Gretel and the Dark by Eliza Granville Book Cover

Source: Goodreads

I came across this novel when browsing in Chapters Indigo a few weeks ago. I was surprised I hadn’t heard of it before because it sounds like something I would really enjoy. From what I gather, it mixes fairy tales with psychoanalysis – two things that I’ve always been extremely fascinated by. I definitely have this on my Christmas wishlist, and I think any reader who loves dark, twisted, fairy tales will want to check it out too!

3. Lullabies by Lang Leav (release date: Sept 16, 2014)

Lullabies Lang Leav Book Cover

Source: Goodreads

This is another book I came across while perusing the bookstore shelves. It is a poetry collection that “explore[s] the intricacies of love and loss,” according to its synopsis. I leafed through the book while I had it on hand and it seems like the perfect book to read by the fire on a snowy (or rainy) day.

4. Station Eleven by Emily St. John Mandel (release date: Aug 29, 2014)

Station Eleven Emily St. John Mandel Book Cover

Source: Goodreads

“An audacious, darkly glittering novel set in the eerie days of civilization’s collapse, Station Eleven tells the spellbinding story of a Hollywood star, his would-be savior, and a nomadic group of actors roaming the scattered outposts of the Great Lakes region, risking everything for art and humanity.”

Station Eleven has been receiving a lot of praise from the blogosphere and I’m itching to find out why! I don’t know too much about it yet, just that many of my blogger friends (like Backlist Books) absolutely loved it.

5. New York 1, Tel Aviv 0 by Shelly Oria (release date: Nov 4, 2014)

New York 1, Tel Aviv 0 by Shelly Oria Book Cover

Source: Goodreads

My new reading goal for the coming year is to read more short story collections, and what better way than to start with this one with its beautiful, bold cover? From its description:

“The stories in New York 1, Tel Aviv 0 speak to a contemporary generation and explore the tension between an anonymous, globalized world and an irrepressible lust for connection. The result is an intimate document of niche moments, when relationships either run their course, take flight, or enter holding patterns.”

Everything in this short summary appeals to me. Stories about loneliness and human connections will always grab my attention and I am looking forward to reading this promising collection.

What is on your wishlist these days? Have you read any of the books on mine? What did you think of them?

Wishlist Wednesday | Conversion by Katherine Howe

Conversion by Katherine Howe Book Cover

Source: Goodreads

When I found out that Katherine Howe’s new book Conversion alludes to or is a loose retelling of Arthur Miller’s The Crucible, I was sold. The Crucible has a special place in my heart not only because I loved it so much when I read it a few years ago but because I saw the opera version of it on my first date with my boyfriend (my roommate at the time was performing in the opera too, which made it extra special!).

Conversion is set in a high school in Danvers, Massachusetts where some senior girls have suddenly fallen ill. No one knows what is happening and some even suspect that the girls are faking it. But then one girl, who is reading The Crucible for extra credit starts putting the pieces together…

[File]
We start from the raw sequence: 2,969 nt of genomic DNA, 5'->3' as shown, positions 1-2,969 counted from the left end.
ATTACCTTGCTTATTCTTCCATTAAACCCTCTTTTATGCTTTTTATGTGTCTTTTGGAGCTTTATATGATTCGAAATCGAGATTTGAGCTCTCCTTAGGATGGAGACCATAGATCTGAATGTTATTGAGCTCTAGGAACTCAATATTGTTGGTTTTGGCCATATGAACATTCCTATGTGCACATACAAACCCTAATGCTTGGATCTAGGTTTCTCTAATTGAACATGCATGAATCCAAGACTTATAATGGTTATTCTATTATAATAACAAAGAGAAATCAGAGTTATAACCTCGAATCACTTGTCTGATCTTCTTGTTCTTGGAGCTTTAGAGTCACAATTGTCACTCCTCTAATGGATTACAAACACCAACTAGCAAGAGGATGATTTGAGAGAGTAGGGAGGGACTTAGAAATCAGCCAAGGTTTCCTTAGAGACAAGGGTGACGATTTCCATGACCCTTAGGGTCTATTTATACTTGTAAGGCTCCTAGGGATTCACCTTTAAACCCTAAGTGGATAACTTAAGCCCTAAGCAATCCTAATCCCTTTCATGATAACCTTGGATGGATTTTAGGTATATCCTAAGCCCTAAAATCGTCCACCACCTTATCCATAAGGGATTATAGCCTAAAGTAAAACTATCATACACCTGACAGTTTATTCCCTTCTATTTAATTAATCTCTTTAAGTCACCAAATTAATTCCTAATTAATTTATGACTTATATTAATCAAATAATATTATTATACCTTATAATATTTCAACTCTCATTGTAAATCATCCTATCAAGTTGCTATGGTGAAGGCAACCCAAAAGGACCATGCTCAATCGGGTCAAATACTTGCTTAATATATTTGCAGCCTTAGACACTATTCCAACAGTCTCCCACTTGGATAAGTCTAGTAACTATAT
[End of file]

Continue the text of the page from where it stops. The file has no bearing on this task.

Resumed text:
I am always curious to read retellings and adaptations because I’m always interested to see how the author spins the story in a new way and whether he or she can keep the essence of the source material. That curiosity paired with my love for The Crucible puts Conversion right at the top of my to-be-read list! If this book is anywhere as suspenseful and interesting as The Crucible I think it will be a great read. I can’t wait to see what it’s all about!

Have you read The Crucible? Will you be checking out Conversion?

Wishlist Wednesday | Landline By Rainbow Rowell

Landline by Rainbow Rowell

Source: Goodreads

I’m sure Rainbow Rowell needs no introduction as she is definitely one of the most buzzed about authors on the internet (in my corner, at least)! She is known for her young adult novels Eleanor and Park and Fangirl as well as her adult novel Attachments. I’ve only read Fangirl so far but I recently purchased a copy of Attachments and I can’t wait to read her new adult novel Landline.

As far as I know, Landline is about a couple who is trying desperately to hang onto their marriage. Things are not going so well and Georgie, the main character, wonders if this is it. Until, that is, she finds a way to “communicate with [her husband] in the past.” (Goodreads description) Can this new form of communication help fix this marriage?

Even though I’m not married (or ready to be married any time soon), the idea of falling out of love intrigues me and frightens me, if I’m being honest. I am totally the type who over-analyzes and thinks back to whether I could have done things differently when a relationship ends (or is about to end), so I’m really interested to see how Georgie communicates with her husband in the past as she tries to figure everything out for them. Is the relationship still worth holding on to? Can this give them a second chance? I can’t wait to find out how it all ends!

Are you looking forward to reading Landline? Are you an over-analyzer like me?

Wishlist Wednesday | Colorless Tsukuru Tazaki and His Years of Pilgrimage by Haruki Murakami

Colorless Tsukuru Tazaki and His Years of Pilgrimage by Haruki Murakami Book Cover Wishlist Wednesday

Source: Goodreads

I have a confession to make: I have never read anything by Haruki Murakami. I know, I know. I have no idea how I’ve been a reader this long and haven’t read anything by him yet but it’s true. So imagine my delight when I heard that his new novel Colorless Tsukuru Tazaki and His Years of Pilgrimage has been translated to English and is coming out in August! I think the universe was nudging me, whispering “It’s time…” Murakami’s name aside, Colorless Tsukuru Tazaki and His Years of Pilgrimage sounds like a book that I would definitely be interested in. Here’s the synopsis from Goodreads: